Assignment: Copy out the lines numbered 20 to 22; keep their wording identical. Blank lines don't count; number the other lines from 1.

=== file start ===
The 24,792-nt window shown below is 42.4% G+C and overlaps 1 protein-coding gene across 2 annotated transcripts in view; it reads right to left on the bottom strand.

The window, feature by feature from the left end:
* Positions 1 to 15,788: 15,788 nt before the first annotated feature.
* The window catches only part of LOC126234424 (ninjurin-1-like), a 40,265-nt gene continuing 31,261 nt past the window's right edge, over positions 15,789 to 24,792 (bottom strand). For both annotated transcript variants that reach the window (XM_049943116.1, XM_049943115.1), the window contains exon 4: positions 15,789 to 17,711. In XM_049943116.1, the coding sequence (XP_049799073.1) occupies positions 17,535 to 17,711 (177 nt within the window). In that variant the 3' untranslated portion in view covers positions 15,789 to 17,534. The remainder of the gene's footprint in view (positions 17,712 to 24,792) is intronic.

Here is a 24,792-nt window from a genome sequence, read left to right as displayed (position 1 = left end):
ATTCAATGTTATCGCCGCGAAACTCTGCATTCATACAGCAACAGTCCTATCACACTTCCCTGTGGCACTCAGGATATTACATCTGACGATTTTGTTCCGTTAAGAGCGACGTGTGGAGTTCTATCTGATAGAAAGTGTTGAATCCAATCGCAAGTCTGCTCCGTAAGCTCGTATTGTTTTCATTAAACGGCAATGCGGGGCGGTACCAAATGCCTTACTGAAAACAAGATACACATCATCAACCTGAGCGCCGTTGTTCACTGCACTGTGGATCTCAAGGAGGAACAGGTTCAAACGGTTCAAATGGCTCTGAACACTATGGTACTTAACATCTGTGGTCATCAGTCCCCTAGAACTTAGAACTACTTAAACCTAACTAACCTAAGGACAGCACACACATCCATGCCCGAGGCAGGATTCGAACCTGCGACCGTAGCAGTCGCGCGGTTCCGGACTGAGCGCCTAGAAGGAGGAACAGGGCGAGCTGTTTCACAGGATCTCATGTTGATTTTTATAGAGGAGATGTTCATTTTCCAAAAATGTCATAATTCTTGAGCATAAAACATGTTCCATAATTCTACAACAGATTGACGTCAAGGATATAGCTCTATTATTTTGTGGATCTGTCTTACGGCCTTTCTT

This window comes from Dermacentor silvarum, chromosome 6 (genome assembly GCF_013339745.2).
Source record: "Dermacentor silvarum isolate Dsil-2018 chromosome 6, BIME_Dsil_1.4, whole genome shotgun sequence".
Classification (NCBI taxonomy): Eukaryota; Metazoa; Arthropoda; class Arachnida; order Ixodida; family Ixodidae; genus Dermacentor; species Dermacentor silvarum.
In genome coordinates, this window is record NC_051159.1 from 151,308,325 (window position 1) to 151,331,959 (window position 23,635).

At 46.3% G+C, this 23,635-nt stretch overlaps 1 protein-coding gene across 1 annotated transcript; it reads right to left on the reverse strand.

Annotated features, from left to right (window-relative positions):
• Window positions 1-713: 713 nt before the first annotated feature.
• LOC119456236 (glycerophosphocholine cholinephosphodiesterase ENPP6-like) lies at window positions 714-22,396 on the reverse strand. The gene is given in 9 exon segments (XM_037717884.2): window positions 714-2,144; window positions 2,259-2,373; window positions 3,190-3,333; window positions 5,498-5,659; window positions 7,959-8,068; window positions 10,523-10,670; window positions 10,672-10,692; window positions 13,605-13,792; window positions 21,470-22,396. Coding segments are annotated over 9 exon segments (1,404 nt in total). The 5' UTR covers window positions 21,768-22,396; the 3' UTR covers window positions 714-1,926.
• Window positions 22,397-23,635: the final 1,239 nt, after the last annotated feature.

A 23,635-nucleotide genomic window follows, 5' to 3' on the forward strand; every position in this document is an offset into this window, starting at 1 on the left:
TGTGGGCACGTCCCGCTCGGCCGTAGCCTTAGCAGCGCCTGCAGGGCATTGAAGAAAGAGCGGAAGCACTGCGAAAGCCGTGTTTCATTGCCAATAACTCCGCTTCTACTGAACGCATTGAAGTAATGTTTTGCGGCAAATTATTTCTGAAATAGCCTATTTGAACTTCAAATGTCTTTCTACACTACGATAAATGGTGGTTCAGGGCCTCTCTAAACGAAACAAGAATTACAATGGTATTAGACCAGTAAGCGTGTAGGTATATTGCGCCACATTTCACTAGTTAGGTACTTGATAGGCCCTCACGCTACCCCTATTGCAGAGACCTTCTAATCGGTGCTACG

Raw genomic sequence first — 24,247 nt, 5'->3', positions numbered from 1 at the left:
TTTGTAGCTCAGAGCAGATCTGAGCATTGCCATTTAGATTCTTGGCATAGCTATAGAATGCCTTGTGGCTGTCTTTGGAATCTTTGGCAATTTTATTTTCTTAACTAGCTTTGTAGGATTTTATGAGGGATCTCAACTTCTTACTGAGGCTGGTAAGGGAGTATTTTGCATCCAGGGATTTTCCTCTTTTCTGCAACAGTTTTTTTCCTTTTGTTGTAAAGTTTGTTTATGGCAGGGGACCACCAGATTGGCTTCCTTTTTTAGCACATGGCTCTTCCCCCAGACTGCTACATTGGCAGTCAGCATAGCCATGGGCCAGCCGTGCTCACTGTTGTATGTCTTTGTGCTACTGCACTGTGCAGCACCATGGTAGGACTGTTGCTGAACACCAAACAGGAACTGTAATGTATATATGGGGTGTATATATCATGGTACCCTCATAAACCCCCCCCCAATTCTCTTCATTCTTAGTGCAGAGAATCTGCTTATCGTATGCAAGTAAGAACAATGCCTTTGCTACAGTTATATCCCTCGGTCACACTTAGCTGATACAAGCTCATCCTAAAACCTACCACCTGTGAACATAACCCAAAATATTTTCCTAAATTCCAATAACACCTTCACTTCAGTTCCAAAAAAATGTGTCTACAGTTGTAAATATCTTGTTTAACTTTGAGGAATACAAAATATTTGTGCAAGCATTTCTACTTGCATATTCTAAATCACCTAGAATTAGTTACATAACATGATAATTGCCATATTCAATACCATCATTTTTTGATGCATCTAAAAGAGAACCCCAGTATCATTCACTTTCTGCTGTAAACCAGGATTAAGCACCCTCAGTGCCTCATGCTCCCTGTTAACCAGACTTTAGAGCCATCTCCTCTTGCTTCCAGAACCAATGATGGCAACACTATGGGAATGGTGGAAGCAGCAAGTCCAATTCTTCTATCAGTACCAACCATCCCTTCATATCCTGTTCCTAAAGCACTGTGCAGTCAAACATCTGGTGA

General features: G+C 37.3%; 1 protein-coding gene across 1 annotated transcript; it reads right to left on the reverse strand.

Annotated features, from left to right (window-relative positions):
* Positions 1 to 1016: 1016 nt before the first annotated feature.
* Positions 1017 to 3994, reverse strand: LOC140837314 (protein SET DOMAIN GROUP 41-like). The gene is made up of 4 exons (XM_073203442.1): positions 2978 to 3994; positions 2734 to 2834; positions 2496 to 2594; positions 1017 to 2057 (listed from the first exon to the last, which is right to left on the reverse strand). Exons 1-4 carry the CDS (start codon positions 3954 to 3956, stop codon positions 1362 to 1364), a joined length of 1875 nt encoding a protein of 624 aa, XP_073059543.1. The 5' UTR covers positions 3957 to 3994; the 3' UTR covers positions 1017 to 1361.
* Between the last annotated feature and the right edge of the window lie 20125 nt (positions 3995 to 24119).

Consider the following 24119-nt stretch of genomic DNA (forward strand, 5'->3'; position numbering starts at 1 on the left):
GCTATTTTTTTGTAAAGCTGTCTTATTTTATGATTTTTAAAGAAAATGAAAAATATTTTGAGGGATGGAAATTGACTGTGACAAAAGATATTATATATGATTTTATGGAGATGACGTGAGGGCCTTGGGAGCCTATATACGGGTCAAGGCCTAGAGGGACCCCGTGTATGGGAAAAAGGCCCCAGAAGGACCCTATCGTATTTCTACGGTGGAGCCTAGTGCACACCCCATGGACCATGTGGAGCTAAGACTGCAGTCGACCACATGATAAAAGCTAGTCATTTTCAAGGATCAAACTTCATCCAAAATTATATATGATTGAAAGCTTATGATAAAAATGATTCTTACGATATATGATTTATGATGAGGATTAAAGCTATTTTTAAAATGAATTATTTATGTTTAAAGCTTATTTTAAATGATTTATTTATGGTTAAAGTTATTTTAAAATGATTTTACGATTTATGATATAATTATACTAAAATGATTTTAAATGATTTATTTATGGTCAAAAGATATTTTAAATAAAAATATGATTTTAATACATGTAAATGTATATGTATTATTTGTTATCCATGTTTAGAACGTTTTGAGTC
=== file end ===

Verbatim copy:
General features: G+C 37.3%; 1 protein-coding gene across 1 annotated transcript; it reads right to left on the reverse strand.

Annotated features, from left to right (window-relative positions):
* Positions 1 to 1016: 1016 nt before the first annotated feature.